What the Fed Rate Hike Means for Housing

Filed in Economics by on December 20, 2018 0 Comments

man looking at chart of rising interest ratesHousing affordability last quarter was at a 10-year low, and it appears that conditions at the start of 2019 aren’t likely to improve much.

The Federal Open Market Committee recently raised its target for the federal funds rate (the interest rate at which banks lend money to each other) by 25 basis points. This was the fourth rate hike of 2018. However, experts predict interest rates will rise at a less-aggressive pace next year.

NAHB Chief Economist Robert Dietz noted in a recent Eye On Housing post that the Fed’s “policy projections suggest two rate increases in 2019 and one additional rate increase in 2020.” Nevertheless, NAHB is forecasting no rate hikes in 2020, after what some, including Dietz, anticipate will be a noticeable slowdown in GDP growth in 2019.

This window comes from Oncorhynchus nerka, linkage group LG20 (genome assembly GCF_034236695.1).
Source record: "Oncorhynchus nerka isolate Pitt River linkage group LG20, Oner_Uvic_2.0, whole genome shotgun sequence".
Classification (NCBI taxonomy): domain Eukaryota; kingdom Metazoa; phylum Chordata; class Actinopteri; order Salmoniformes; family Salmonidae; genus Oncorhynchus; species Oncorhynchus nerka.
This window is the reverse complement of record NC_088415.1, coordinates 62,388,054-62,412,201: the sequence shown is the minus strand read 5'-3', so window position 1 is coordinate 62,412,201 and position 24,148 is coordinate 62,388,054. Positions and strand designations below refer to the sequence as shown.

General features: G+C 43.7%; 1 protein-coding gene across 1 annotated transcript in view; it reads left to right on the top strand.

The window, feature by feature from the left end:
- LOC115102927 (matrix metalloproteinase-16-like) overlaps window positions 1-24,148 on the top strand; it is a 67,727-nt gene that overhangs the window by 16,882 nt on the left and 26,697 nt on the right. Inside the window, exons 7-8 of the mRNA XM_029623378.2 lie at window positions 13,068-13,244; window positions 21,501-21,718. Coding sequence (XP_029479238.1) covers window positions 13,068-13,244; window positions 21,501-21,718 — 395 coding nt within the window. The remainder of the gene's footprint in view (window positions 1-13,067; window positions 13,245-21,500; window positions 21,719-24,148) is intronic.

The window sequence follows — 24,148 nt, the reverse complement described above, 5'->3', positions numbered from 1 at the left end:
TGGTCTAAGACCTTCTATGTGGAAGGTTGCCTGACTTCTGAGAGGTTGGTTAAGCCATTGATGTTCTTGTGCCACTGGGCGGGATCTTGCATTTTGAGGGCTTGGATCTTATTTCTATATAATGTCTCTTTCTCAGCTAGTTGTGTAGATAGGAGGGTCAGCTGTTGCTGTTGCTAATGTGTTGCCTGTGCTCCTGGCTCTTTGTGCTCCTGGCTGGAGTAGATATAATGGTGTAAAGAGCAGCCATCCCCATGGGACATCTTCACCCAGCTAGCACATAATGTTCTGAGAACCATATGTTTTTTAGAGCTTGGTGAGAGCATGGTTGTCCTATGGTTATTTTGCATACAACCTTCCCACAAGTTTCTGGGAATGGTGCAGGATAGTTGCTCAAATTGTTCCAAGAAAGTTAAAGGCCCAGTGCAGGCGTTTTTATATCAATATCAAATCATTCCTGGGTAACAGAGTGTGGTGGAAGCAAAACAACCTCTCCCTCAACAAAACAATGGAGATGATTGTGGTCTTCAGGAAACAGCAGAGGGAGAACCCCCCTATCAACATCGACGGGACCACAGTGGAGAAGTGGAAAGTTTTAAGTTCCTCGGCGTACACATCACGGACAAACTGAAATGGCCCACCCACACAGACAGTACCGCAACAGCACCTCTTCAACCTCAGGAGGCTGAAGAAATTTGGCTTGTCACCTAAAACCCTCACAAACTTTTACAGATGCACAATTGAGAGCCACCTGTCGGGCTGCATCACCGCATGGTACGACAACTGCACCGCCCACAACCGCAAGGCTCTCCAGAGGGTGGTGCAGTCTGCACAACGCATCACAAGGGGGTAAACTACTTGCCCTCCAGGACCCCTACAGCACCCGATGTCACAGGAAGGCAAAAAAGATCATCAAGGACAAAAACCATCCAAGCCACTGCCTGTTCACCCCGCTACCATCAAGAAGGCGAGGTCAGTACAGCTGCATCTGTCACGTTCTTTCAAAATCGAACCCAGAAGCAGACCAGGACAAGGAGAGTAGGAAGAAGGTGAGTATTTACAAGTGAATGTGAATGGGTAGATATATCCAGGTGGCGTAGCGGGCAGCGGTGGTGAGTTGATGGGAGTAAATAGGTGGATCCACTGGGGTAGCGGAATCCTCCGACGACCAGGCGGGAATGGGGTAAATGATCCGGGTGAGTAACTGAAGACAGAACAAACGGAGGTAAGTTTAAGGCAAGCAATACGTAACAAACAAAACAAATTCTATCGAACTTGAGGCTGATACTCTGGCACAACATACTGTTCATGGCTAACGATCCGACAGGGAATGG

Mortgage interest rates, however, will look to stay the course for the time being, after a decline in December. The ten-year Treasury rate, which is the key variable for mortgage interest rates, declined recently to below 2.77%. A lower 10-year rate typically means lower mortgage interest rates.

However, the Fed’s benchmark rate now stands at its highest level since the Great Recession and is up 100 basis points (one percentage point) in 2018 alone. As the Fed continues to gradually tighten monetary policy, this will put upward pressure on mortgage interest rates and further weaken housing affordability.

View more analysis on Eye On Housing.

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